Reaching the UEFA Women's EURO 2005 semi-finals was a sensational breakthrough by Finland and four years later they consolidated that by making the last eight as hosts – but much has changed as they begin their latest qualifying campaign on Saturday at home to Estonia.
Long-serving coach Michael Käld stepped aside at the end of 2009 to be replaced by Swedish technician Andreé Jeglertz, who had won the UEFA Women's Cup with Umeå IK. And it was not just a change on the bench.
"It is a completely different squad to the one that played in the home finals in 2009," Jeglertz said as he prepared to start 2013 qualifying Group 5 in Vantaa. "The whole central spine of the squad is practically new."
Indeed, since the 2009 campaign climaxed with a thrilling 3-2 quarter-final loss to England, the influential Anne Mäkinen and Jessica Julin have retired and Laura Österberg-Kalmari, for so long the core of Finland's attack, is absent and considering her international future. Sixteen months have passed since the 3-1 home defeat by Italy that killed Finland's FIFA Women's World Cup qualification hopes, and although they may now be considered favourites in a pool containing a Ukraine team they finished above in their EURO 2009 group, recent results have hardly been encouraging.
At the 2011 Algarve Cup in March, Finland ended up in the lowest position they could – tenth – after losing to Norway, Japan, the United States and hosts Portugal. "Spring was difficult, we did not get good results in the Algarve Cup – of course, the teams we played against were very good. We certainly saw there was still a long way to go," Jeglertz said. "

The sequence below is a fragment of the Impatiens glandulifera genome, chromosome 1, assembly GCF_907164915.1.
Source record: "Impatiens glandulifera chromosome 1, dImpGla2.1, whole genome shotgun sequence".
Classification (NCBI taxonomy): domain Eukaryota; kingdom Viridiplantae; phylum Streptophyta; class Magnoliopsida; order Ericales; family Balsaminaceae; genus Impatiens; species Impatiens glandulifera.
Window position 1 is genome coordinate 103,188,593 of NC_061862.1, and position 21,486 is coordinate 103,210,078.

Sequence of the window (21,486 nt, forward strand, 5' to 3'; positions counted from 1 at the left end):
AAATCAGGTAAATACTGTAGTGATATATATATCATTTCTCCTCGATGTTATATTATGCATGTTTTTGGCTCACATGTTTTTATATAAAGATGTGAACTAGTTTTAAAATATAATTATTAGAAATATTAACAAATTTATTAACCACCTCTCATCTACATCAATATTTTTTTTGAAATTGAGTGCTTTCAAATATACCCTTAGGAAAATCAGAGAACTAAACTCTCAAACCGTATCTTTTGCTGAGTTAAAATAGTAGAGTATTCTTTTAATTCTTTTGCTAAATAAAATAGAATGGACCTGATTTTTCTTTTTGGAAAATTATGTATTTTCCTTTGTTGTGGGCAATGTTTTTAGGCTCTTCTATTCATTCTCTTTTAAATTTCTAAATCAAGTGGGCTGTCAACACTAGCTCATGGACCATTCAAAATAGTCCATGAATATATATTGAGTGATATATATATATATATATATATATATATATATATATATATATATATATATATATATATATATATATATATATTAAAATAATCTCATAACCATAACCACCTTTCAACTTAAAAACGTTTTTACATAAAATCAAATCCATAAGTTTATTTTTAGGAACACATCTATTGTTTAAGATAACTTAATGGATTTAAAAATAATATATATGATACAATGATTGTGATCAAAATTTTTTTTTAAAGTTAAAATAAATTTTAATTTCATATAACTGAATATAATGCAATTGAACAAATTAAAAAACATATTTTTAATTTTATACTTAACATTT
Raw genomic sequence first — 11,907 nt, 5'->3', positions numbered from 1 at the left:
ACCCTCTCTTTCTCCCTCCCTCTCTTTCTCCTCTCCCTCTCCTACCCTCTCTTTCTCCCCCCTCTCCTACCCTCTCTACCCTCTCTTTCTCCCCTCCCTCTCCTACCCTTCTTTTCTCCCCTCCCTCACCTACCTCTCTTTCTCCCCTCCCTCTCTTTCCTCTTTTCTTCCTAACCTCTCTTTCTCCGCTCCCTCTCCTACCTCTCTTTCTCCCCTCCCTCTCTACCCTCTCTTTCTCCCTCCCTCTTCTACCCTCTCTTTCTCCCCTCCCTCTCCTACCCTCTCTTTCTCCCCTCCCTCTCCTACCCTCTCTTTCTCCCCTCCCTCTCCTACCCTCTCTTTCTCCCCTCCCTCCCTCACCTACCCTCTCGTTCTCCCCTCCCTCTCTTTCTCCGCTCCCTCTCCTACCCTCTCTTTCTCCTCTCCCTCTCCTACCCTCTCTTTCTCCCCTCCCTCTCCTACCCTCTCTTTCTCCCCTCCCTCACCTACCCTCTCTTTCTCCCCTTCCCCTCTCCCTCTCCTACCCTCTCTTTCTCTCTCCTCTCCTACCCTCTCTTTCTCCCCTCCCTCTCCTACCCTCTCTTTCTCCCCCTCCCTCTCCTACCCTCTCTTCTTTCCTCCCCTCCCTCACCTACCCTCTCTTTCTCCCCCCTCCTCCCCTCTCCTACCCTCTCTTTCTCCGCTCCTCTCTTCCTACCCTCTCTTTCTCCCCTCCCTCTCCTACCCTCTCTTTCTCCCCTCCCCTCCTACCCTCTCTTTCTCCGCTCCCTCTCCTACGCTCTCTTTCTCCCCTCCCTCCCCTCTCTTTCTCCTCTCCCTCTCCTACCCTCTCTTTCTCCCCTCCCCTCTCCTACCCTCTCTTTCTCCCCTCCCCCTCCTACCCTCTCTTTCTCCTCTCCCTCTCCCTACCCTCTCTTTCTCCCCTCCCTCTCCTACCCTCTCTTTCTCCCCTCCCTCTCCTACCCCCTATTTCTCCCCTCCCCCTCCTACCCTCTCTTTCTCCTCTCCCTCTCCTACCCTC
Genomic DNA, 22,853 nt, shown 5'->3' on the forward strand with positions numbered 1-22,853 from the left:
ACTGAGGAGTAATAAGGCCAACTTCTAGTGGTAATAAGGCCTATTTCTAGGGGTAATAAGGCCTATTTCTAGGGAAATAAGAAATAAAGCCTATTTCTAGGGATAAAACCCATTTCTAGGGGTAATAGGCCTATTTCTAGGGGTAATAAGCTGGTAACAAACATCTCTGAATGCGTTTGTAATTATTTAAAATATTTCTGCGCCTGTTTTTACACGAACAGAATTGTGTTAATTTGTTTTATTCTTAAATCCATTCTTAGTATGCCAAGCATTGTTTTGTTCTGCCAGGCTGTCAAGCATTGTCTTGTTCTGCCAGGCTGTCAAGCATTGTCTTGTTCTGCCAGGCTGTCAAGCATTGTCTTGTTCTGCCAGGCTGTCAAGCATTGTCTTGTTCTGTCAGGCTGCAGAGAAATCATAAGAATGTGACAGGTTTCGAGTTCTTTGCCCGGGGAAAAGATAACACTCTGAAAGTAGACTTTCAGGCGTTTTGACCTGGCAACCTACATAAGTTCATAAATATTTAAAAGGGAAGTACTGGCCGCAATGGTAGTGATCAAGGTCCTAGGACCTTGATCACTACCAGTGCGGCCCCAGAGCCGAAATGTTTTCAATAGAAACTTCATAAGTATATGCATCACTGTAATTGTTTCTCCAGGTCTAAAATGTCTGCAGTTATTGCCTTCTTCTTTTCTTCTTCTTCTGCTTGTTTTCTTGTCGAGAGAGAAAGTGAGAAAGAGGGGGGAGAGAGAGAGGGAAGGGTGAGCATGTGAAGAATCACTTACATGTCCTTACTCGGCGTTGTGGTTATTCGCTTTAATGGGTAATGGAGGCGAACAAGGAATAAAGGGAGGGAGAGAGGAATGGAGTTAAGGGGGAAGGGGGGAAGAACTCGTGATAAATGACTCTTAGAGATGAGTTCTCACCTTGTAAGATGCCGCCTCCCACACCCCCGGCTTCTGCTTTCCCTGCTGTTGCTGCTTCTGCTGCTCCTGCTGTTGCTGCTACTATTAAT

We have tried different formations and variations in playing style. In the summer and after that I think we found the key."
Indeed, the run of defeats was curtailed by a 1-0 victory over Scotland on 18 September, although three days later the Finns travelled to Edinburgh and lost 7-2 to the same opponents. "I just cannot put any weight on that match, many players were sick beforehand and afterwards practically everyone was ill," the coach said.
Once Saturday's Estonia match and next Thursday's trip to Belarus are over, Finland do not return to action until next year, with their qualifying campaign resuming with games against Slovakia on 31 March and 5 April before a crucial June fixture in Ukraine. "I think it is good we do not play more matches before the spring," Jeglertz said. "There will be more time to find our best formula.
"But there is no reason to underestimate any opponent. A few years ago it was maybe different, but today there are no easy games in women's football in Europe. We have to wary of every opponent in the group. To win the group is a tough challenge but at the same time a realistic one. Ukraine may be the toughest team on paper but any team can surprise any other. To win the group is our aim but it will not be easy."
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